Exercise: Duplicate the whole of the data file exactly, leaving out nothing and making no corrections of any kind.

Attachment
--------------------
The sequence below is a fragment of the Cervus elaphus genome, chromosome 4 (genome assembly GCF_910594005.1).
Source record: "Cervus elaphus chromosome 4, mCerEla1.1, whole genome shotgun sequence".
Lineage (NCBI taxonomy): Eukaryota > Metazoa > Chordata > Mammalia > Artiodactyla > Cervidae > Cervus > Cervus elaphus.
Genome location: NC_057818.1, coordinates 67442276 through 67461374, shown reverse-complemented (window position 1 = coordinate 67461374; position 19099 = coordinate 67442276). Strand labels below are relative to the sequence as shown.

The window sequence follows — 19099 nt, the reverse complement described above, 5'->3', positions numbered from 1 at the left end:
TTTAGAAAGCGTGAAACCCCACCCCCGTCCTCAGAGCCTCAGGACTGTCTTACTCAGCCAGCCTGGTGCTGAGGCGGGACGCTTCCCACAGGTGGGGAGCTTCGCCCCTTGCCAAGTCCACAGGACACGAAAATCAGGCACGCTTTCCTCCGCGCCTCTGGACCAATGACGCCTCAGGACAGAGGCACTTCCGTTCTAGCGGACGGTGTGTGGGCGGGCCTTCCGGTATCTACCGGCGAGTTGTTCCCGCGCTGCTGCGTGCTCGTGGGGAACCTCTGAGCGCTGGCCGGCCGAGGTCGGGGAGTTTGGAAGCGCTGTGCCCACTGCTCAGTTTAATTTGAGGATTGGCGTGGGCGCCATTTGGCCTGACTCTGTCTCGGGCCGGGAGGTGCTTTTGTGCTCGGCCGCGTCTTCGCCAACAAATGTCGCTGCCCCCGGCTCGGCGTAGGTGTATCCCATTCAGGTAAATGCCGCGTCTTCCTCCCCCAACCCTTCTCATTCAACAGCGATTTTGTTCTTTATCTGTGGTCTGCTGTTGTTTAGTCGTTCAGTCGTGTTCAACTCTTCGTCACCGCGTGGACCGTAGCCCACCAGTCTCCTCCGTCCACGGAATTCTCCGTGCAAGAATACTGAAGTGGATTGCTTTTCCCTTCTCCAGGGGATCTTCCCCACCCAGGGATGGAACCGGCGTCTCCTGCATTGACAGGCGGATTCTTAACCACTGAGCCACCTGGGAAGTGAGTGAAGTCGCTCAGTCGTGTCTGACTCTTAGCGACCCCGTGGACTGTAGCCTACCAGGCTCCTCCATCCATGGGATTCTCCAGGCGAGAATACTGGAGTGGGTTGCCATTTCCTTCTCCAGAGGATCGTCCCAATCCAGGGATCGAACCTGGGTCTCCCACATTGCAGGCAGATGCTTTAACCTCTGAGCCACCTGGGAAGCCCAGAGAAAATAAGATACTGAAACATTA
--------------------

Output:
The sequence below is a fragment of the Cervus elaphus genome, chromosome 4 (genome assembly GCF_910594005.1).
Source record: "Cervus elaphus chromosome 4, mCerEla1.1, whole genome shotgun sequence".
Lineage (NCBI taxonomy): Eukaryota > Metazoa > Chordata > Mammalia > Artiodactyla > Cervidae > Cervus > Cervus elaphus.
Genome location: NC_057818.1, coordinates 67442276 through 67461374, shown reverse-complemented (window position 1 = coordinate 67461374; position 19099 = coordinate 67442276). Strand labels below are relative to the sequence as shown.

The window sequence follows — 19099 nt, the reverse complement described above, 5'->3', positions numbered from 1 at the left end:
TTTAGAAAGCGTGAAACCCCACCCCCGTCCTCAGAGCCTCAGGACTGTCTTACTCAGCCAGCCTGGTGCTGAGGCGGGACGCTTCCCACAGGTGGGGAGCTTCGCCCCTTGCCAAGTCCACAGGACACGAAAATCAGGCACGCTTTCCTCCGCGCCTCTGGACCAATGACGCCTCAGGACAGAGGCACTTCCGTTCTAGCGGACGGTGTGTGGGCGGGCCTTCCGGTATCTACCGGCGAGTTGTTCCCGCGCTGCTGCGTGCTCGTGGGGAACCTCTGAGCGCTGGCCGGCCGAGGTCGGGGAGTTTGGAAGCGCTGTGCCCACTGCTCAGTTTAATTTGAGGATTGGCGTGGGCGCCATTTGGCCTGACTCTGTCTCGGGCCGGGAGGTGCTTTTGTGCTCGGCCGCGTCTTCGCCAACAAATGTCGCTGCCCCCGGCTCGGCGTAGGTGTATCCCATTCAGGTAAATGCCGCGTCTTCCTCCCCCAACCCTTCTCATTCAACAGCGATTTTGTTCTTTATCTGTGGTCTGCTGTTGTTTAGTCGTTCAGTCGTGTTCAACTCTTCGTCACCGCGTGGACCGTAGCCCACCAGTCTCCTCCGTCCACGGAATTCTCCGTGCAAGAATACTGAAGTGGATTGCTTTTCCCTTCTCCAGGGGATCTTCCCCACCCAGGGATGGAACCGGCGTCTCCTGCATTGACAGGCGGATTCTTAACCACTGAGCCACCTGGGAAGTGAGTGAAGTCGCTCAGTCGTGTCTGACTCTTAGCGACCCCGTGGACTGTAGCCTACCAGGCTCCTCCATCCATGGGATTCTCCAGGCGAGAATACTGGAGTGGGTTGCCATTTCCTTCTCCAGAGGATCGTCCCAATCCAGGGATCGAACCTGGGTCTCCCACATTGCAGGCAGATGCTTTAACCTCTGAGCCACCTGGGAAGCCCAGAGAAAATAAGATACTGAAACATTA